In 1946 whilst living at the Reed’s house Nolan began his first series of paintings about the bushranger Ned Kelly and the folklore surrounding the events that lead to the outlaw’s death. In many ways the paintings of Kelly are a metaphor for Nolan himself because, like Ned Kelly, he was a fugitive from the law. Nolan identified with Kelly, they shared the sense of being heroes, victims, men who fought against the Australian authorities, faced up to adversity, conquered it, but ultimately lost.
In his paintings, rather than representing Kelly realistically, Nolan re-created the essence of the man by using solid black shapes which suggest the home-made armour the outlaw wore. It was a brilliant pictorial device and by placing it against the stark Australian landscape it illustrated how stories and myths can sometimes shape our understanding of place.
Nolan’s break the Sunday Reed
Nolan had had an open affair with Sunday Reed for some years but in 1947 he left ‘The Heide’ abruptly and left all his painting there. He had wanted Sunday to commit herself to him, but she refused. He later married John Reed’s sister Cynthia. Apparently, Nolan told Sunday she could keep any of his paintings she wanted, but soon afterwards he demanded all his works back. She eventually returned 284 of his paintings and drawings but refused to give back 25 of his Kelly paintings. Her idea was to turn the Heide into the Heide Museum of Modern Art and saw the Kelly paintings as an important part of the collection. Her dispute with Nolan ended in 1977 when she gave the Kelly paintings to the National Gallery of Australia.
Eliza Fraser and the Burke and Wills Paintings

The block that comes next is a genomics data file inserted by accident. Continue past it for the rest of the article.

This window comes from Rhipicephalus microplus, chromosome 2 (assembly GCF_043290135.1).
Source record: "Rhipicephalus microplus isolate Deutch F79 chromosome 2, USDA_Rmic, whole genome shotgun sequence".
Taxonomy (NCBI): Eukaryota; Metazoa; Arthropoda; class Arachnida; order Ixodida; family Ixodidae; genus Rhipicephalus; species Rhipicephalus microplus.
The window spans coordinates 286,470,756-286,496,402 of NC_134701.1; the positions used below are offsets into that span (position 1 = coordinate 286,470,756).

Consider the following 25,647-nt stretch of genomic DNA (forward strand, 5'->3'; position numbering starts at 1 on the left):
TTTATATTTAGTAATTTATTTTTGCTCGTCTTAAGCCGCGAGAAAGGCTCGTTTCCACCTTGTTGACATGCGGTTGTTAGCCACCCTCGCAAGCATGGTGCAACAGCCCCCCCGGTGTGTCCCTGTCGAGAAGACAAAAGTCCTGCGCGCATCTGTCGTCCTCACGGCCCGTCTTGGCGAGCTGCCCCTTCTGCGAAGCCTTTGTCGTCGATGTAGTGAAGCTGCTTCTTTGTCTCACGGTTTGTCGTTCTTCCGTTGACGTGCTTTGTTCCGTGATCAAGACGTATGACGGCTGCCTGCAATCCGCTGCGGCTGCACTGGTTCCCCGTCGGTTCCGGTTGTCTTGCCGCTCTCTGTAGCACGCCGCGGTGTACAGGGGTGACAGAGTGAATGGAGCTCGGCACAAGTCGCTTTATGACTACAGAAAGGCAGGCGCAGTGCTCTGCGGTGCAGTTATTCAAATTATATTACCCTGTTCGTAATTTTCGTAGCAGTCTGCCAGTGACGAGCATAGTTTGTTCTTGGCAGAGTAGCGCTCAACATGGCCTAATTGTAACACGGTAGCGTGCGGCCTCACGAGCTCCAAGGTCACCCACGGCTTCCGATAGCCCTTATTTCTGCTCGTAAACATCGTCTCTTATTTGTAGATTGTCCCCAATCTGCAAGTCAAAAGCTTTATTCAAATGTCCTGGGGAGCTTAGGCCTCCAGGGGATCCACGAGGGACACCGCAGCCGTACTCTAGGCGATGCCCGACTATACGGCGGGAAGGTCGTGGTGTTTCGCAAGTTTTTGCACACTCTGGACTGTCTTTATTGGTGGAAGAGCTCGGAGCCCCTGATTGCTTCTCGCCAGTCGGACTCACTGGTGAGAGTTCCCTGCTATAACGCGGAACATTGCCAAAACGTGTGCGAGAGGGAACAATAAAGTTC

Nolan left Melbourne in 1947 to trek across northern Queensland and Fraser Island. This journey inspired a second series of historical paintings centred around the shipwreck in 1836 of Eliza Fraser. She was a colourful character who claimed to have been captured and ill-treated by Aboriginal people, which wasn’t true, and later rescued by an escaped Irish convict who’d lived in the bush for 6 years.
In 1948 Nolan travelled to the outback of central Australia, where he developed a deep interest in the Australian explorers Burke and Wills. They died during their ill-fated expedition in 1860-61 that attempted to cross Australia from south to north, a journey of more than 2000 miles. Nolan’s painting ‘Gray Sick’ of 1949 is one of the paintings that commemorates their expedition.
Nolan’s Move to England
Later in 1948, Kenneth Clark, Slade Professor at Oxford, England visited Australia, met Nolan and urged him to travel to Europe. Later, in 1951 Nolan moved to London and travelled extensively in Greece and the United States. Despite the very different surroundings Nolan found in England, he continued to find inspiration from his early subject matter. In fact, for most of his career paintings about the Kelly Gang, Eliza Fraser and Burke and Wills would dominate his output.
Nolan had his first London solo exhibition at the Whitechapel Gallery in London in June and July of 1957. But he was also very creative in other areas, he illustrated the dust jackets of over 70 publications and worked as a designer for theatre and opera productions both in London and for the Australian Opera. In 1976, his wife Cynthia committed suicide in London and later in 1978 he married Mary Boyd, former wife of John Perceval, artist, and former member of the Angry Penguins group. Sydney Nolan was knighted by the Queen in 1981. He became an associate member of the Royal Academy of Art in 1987 and a Companion of the Order of Australia in 1988.
Sidney Nolan’s final Accolade
Sidney Nolan died in London on 28 November 1992 at the age of 75, he was survived by his third wife and two children. His status as one of Australia’s most significant modernist artists was celebrated during the Tin Symphony segment of the opening ceremony of the Sydney 2000 Olympics, where performers wore costumes based on his Ned Kelly imagery. A painting from his Ned Kelly series was also displayed on a giant screen in the stadium.